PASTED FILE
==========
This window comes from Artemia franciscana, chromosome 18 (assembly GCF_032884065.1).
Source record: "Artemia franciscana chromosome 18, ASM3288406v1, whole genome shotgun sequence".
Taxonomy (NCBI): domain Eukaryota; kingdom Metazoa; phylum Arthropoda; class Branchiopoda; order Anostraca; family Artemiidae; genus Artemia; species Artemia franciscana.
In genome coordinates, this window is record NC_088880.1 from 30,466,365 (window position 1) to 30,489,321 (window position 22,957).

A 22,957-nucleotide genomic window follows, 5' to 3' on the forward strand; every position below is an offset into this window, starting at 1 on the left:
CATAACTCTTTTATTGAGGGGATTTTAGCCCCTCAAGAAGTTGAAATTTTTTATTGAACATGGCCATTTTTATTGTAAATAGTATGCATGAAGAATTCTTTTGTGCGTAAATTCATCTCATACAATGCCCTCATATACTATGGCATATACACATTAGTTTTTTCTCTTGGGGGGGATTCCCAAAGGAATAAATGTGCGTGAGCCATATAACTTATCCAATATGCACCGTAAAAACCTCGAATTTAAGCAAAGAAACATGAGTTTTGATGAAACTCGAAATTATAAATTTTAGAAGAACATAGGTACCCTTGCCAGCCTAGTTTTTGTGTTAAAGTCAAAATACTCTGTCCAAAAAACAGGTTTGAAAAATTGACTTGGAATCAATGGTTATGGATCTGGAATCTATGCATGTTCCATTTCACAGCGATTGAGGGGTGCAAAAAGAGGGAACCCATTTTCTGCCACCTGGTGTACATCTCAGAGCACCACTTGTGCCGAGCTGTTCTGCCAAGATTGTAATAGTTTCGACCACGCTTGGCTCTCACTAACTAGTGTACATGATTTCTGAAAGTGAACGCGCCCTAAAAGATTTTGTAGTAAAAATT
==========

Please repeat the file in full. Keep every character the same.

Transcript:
This window comes from Artemia franciscana, chromosome 18 (assembly GCF_032884065.1).
Source record: "Artemia franciscana chromosome 18, ASM3288406v1, whole genome shotgun sequence".
Taxonomy (NCBI): domain Eukaryota; kingdom Metazoa; phylum Arthropoda; class Branchiopoda; order Anostraca; family Artemiidae; genus Artemia; species Artemia franciscana.
In genome coordinates, this window is record NC_088880.1 from 30,466,365 (window position 1) to 30,489,321 (window position 22,957).

A 22,957-nucleotide genomic window follows, 5' to 3' on the forward strand; every position below is an offset into this window, starting at 1 on the left:
CATAACTCTTTTATTGAGGGGATTTTAGCCCCTCAAGAAGTTGAAATTTTTTATTGAACATGGCCATTTTTATTGTAAATAGTATGCATGAAGAATTCTTTTGTGCGTAAATTCATCTCATACAATGCCCTCATATACTATGGCATATACACATTAGTTTTTTCTCTTGGGGGGGATTCCCAAAGGAATAAATGTGCGTGAGCCATATAACTTATCCAATATGCACCGTAAAAACCTCGAATTTAAGCAAAGAAACATGAGTTTTGATGAAACTCGAAATTATAAATTTTAGAAGAACATAGGTACCCTTGCCAGCCTAGTTTTTGTGTTAAAGTCAAAATACTCTGTCCAAAAAACAGGTTTGAAAAATTGACTTGGAATCAATGGTTATGGATCTGGAATCTATGCATGTTCCATTTCACAGCGATTGAGGGGTGCAAAAAGAGGGAACCCATTTTCTGCCACCTGGTGTACATCTCAGAGCACCACTTGTGCCGAGCTGTTCTGCCAAGATTGTAATAGTTTCGACCACGCTTGGCTCTCACTAACTAGTGTACATGATTTCTGAAAGTGAACGCGCCCTAAAAGATTTTGTAGTAAAAATT